Greek-spelling predictors; an investigation of literacy- and cognitive-related factors

Georgia Z. Niolaki*, Vassilios Papadimitriou, Aris R. Terzopoulos, Jackie Masterson

*Corresponding author for this work

    Research output: Contribution to journalReview articlepeer-review

    1 Citation (SciVal)

    Abstract

    Greek spelling has been less explored than reading, and studies looking at predictors have primarily focused on phonological ability (PA) and rapid automatized naming (RAN). Few studies have been conducted on visual attention span (VAS), although there is growing acknowledgement that spelling involves processes other than phonological ones. We investigated single-word spelling accuracy cross-sectionally with 145 students attending Grades 1-to-7 in Greece. Regression analyses conducted found that only PA was a significant predictor for the beginner spellers after controlling for reading speed and chronological age. VAS and RAN were significant predictors in addition to PA for the advanced spellers. This suggests that phonological and visual processes are important as the children gain more spelling experience. Analyses of the effects on spelling accuracy of the item-related variables printed word frequency and phoneme-grapheme probability supported those obtained from the child-related analyses. The educational implications of the findings are discussed.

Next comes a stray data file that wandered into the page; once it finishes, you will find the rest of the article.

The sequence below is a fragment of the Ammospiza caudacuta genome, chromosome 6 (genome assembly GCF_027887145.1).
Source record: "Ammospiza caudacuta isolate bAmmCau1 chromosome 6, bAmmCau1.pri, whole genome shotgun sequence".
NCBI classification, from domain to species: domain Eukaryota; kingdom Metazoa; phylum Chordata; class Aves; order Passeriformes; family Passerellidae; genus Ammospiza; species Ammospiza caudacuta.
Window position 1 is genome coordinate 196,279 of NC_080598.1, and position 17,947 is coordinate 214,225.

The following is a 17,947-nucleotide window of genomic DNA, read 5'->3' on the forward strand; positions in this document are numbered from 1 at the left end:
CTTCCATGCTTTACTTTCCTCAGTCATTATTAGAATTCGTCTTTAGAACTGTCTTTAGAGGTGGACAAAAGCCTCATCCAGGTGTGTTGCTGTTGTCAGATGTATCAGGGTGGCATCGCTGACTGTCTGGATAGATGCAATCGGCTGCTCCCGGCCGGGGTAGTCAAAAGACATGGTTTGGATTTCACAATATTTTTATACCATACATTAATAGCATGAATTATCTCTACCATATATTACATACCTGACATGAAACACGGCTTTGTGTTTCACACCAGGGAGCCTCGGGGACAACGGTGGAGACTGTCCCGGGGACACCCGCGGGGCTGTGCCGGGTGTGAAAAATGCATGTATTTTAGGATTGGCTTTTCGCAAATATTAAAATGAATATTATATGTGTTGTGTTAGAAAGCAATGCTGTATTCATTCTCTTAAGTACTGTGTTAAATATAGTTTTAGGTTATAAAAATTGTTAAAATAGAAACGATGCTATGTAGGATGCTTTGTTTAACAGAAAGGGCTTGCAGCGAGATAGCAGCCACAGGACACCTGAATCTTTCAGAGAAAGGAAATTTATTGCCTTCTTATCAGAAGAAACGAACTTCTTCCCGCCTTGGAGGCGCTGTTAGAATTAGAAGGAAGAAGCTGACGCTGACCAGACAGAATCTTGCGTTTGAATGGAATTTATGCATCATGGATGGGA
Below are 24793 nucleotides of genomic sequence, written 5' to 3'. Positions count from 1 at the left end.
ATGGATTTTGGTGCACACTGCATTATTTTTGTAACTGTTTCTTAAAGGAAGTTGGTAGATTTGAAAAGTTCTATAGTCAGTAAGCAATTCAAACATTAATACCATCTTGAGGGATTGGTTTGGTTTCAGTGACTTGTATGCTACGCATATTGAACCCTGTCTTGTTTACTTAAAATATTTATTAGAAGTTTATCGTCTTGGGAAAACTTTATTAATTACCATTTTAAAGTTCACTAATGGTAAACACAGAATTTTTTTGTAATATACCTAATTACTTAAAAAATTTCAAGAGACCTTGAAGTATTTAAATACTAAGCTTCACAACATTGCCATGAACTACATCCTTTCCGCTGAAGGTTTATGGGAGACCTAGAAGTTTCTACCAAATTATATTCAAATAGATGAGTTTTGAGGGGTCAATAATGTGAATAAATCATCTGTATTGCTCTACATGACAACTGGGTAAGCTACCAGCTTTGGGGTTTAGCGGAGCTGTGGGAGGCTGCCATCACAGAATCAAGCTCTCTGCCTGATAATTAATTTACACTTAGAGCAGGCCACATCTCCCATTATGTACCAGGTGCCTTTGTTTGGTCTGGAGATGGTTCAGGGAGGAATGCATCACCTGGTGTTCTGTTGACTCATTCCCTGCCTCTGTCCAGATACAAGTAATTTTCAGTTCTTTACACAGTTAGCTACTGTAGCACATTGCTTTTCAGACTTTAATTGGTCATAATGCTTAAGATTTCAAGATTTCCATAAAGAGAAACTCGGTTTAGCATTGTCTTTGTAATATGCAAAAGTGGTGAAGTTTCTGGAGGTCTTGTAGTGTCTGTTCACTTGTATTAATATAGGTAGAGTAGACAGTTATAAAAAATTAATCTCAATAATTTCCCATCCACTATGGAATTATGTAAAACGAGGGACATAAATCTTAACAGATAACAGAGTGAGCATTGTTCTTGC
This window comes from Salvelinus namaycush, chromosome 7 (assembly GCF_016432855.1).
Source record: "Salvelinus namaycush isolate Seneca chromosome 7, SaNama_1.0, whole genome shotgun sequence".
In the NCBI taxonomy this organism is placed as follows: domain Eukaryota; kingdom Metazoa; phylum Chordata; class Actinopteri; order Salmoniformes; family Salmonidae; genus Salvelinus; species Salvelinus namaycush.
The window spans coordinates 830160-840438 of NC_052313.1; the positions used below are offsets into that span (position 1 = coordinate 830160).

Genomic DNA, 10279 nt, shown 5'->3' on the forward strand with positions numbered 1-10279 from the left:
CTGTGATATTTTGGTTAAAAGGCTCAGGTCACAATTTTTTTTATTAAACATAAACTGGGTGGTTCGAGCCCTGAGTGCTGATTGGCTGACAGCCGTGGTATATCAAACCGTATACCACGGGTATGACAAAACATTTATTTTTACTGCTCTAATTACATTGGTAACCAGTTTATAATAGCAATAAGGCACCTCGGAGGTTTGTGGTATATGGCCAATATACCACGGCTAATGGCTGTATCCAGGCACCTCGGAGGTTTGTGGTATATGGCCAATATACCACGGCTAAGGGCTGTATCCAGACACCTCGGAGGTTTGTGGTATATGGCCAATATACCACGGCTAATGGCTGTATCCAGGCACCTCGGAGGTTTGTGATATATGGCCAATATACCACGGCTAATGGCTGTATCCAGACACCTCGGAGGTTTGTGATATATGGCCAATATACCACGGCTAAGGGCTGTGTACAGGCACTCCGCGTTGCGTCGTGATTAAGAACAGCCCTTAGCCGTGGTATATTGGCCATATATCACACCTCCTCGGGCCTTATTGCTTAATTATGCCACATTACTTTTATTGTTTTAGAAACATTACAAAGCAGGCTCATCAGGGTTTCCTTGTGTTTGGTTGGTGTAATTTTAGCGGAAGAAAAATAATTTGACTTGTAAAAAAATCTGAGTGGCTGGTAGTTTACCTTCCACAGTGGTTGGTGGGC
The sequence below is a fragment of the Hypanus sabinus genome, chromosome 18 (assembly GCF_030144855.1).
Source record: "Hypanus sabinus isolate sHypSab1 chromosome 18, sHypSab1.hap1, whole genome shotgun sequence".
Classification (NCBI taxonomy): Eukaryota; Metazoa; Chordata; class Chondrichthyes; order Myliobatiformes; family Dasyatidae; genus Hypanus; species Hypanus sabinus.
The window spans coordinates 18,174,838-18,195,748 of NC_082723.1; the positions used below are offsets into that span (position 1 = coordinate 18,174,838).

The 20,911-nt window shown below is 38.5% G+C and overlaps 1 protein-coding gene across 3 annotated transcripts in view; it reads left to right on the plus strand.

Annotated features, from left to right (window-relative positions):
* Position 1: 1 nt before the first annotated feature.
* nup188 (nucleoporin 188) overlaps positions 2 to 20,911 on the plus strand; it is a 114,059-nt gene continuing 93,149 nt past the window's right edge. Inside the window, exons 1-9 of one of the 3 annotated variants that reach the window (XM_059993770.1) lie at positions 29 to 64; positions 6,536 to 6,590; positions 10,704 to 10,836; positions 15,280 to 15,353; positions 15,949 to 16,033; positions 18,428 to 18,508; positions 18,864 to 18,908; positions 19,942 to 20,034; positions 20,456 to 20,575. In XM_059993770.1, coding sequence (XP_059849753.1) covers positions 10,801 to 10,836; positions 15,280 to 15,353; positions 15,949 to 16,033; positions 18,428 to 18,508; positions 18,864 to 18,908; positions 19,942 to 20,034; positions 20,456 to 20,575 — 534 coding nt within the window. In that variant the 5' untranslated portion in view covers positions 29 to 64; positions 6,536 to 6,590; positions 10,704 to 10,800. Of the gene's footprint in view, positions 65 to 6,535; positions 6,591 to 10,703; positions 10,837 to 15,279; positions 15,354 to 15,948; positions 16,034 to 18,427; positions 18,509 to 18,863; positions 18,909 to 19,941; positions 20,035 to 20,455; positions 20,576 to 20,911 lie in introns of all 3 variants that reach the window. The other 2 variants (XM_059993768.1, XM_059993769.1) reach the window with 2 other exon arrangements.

Original languageEnglish
    Pages (from-to)1-16
    Number of pages16
    JournalJournal of Cognitive Psychology
    DOIs
    Publication statusPublished (VoR) - 28 Feb 2024

    Keywords

    • spelling
    • phonological ability (PA)
    • rapid automatized naming (RAN)
    • visual attention span processing (VAS)

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